Saudi Aramco, the world’s largest oil-exporting company, said it was prepared to meet commitments towards customers, even as countries close borders to contain the coronavirus pandemic.
“We have developed emergency and prevention plans in all areas of our business to ensure the ongoing [continuity] of our business, so that we can meet the needs of our customers around the world" for energy products, Saudi Aramco chief executive and president, Amin Nasser, said in a statement carried by the Saudi Press Agency.
Saudi Arabia, the world's third-largest producer of crude, stopped all international flights into and out of the kingdom and suspended the Ummrah pilgrimage to contain the spread of the coronavirus, which has infected more than 307,000 people and killed 13,049, according to Johns Hopkins University, which is tracking the outbreak. More than 92,300 people have recovered.
Next month, the state producer will bring an additional 2.6 million barrels of oil per day, raising output to 12.3m bpd as it looks to claw back market share, following the failure of the Opec+ earlier this month to extend their production restriction pact.
Aramco is also planning to increase its production capacity, currently at 12m bpd to 13m bpd by an unspecified timeline.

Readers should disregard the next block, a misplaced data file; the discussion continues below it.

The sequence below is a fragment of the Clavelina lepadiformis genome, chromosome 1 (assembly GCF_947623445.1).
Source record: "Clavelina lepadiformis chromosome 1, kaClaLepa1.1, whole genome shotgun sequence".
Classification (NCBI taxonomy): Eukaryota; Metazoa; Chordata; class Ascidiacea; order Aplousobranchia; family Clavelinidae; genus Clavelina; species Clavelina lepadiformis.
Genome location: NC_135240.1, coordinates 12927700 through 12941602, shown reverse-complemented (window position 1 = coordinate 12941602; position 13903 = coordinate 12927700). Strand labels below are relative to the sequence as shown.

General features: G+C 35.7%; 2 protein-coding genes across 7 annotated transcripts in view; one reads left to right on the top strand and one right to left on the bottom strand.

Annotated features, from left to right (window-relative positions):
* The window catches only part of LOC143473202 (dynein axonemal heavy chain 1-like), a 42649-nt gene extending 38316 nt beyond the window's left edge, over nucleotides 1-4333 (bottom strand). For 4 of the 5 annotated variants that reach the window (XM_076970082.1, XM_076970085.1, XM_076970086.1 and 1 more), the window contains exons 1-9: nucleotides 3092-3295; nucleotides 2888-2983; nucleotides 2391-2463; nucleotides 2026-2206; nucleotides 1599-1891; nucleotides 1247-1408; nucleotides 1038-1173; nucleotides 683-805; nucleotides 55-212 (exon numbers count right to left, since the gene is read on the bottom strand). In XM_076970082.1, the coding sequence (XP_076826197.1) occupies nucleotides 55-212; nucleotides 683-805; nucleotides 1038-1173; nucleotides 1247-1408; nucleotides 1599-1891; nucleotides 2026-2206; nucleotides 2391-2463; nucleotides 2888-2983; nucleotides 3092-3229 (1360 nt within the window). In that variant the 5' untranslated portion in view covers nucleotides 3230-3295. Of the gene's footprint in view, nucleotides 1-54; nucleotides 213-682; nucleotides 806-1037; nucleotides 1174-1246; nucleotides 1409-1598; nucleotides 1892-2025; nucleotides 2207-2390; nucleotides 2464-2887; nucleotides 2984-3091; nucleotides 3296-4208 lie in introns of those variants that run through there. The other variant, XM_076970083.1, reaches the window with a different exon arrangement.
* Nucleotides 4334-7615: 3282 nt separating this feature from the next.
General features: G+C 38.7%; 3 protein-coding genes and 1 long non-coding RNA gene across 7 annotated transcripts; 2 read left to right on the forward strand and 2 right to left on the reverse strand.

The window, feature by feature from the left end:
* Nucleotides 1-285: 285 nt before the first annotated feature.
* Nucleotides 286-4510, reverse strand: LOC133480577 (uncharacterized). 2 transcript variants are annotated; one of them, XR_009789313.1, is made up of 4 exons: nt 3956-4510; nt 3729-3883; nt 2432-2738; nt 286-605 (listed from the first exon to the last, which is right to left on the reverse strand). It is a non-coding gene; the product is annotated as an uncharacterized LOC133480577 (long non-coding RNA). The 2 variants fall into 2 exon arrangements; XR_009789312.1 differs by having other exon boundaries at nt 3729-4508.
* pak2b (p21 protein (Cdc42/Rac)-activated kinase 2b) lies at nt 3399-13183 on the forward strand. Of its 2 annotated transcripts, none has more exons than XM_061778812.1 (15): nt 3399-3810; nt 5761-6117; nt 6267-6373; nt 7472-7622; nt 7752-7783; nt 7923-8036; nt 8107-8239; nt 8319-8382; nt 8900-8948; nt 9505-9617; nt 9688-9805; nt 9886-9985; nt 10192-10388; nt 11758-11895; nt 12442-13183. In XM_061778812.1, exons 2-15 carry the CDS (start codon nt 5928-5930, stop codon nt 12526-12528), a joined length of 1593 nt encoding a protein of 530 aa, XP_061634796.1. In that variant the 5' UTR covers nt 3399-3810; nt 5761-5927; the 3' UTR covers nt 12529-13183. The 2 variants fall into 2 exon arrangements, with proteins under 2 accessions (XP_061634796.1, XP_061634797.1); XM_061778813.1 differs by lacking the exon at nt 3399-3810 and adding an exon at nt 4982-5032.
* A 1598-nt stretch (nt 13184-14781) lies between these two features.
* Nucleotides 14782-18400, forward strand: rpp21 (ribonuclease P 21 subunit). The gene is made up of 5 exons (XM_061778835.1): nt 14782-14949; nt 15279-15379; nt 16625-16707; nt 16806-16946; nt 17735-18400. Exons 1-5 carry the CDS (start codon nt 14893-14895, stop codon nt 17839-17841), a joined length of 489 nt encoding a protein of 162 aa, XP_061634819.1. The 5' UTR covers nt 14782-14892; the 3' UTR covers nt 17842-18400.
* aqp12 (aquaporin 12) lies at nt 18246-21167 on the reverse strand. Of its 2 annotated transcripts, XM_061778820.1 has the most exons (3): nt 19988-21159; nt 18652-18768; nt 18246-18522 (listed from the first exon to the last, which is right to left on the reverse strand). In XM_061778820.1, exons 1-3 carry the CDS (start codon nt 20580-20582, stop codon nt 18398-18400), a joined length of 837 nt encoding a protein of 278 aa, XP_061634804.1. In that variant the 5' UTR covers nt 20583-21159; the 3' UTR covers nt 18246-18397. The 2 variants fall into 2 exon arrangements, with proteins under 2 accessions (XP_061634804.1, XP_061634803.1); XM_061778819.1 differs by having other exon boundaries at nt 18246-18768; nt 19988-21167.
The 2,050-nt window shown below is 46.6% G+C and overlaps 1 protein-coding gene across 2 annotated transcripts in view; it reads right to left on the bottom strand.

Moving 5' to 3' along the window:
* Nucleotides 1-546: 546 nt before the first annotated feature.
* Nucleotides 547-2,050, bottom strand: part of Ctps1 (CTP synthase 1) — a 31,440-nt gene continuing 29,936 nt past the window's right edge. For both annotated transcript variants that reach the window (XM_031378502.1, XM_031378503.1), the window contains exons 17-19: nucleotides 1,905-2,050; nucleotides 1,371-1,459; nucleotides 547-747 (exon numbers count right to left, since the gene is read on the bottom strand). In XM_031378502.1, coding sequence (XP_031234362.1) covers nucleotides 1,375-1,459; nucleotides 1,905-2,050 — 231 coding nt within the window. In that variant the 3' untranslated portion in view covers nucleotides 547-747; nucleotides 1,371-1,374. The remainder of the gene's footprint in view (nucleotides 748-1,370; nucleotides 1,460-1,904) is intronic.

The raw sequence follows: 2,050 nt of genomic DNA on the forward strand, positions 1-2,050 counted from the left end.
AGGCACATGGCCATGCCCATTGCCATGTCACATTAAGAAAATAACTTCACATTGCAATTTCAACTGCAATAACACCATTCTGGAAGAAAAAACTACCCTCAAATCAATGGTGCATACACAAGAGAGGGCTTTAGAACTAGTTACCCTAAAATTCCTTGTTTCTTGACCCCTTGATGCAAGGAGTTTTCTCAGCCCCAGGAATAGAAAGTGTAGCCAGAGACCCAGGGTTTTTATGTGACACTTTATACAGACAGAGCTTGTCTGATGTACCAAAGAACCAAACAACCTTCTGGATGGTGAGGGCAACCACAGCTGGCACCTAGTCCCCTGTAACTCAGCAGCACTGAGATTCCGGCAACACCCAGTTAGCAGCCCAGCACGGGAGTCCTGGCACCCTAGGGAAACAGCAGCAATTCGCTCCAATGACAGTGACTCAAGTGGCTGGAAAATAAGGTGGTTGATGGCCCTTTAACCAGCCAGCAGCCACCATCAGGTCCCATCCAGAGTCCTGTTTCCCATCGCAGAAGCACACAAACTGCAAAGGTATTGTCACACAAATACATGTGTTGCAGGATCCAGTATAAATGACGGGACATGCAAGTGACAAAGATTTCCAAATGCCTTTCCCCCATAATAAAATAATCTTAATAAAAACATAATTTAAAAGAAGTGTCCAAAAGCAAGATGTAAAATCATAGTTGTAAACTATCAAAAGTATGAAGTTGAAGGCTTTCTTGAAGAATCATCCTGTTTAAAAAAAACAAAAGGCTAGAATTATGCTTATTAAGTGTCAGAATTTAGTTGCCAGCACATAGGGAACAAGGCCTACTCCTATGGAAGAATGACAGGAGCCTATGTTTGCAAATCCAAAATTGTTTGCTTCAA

The company has trimmed its capital expenditure for 2020 in light of the slump in oil prices, which has lost about 60 per cent of its value since January and is below $30.
Aramco, which had earlier planned to spend $40 billion (Dh147bn) for 2020, cut spending to between $25bn and $30bn for this year. Capital expenditure for 2021 and beyond is “currently under review”, the company said during the disclosure of its full-year results last week.
Aramco’s net profit for 2019 dropped to $88.2bn from the previous year, while cash flow fell to $78.3bn from $85.8bn in 2018.
Lower crude prices, output volumes, decline in refining and chemical margins, as well as a $1.6bn impairment charge relating to the Sadara Chemical Company, affected earnings, the company said.
In a tweet on Sunday, Kuwait Oil Company said it took measures to ensure the continuity of operations and to preserve the country's commitment to local and international markets.
"KOC has put in place the necessary emergency plans to overcome this difficult stage and any circumstances that may arise from the exacerbation of the crisis," the company said.
Also in a tweet, the UAE’s energy ministry said it implemented a remote work system for all its services to contain the spread of the virus outbreak.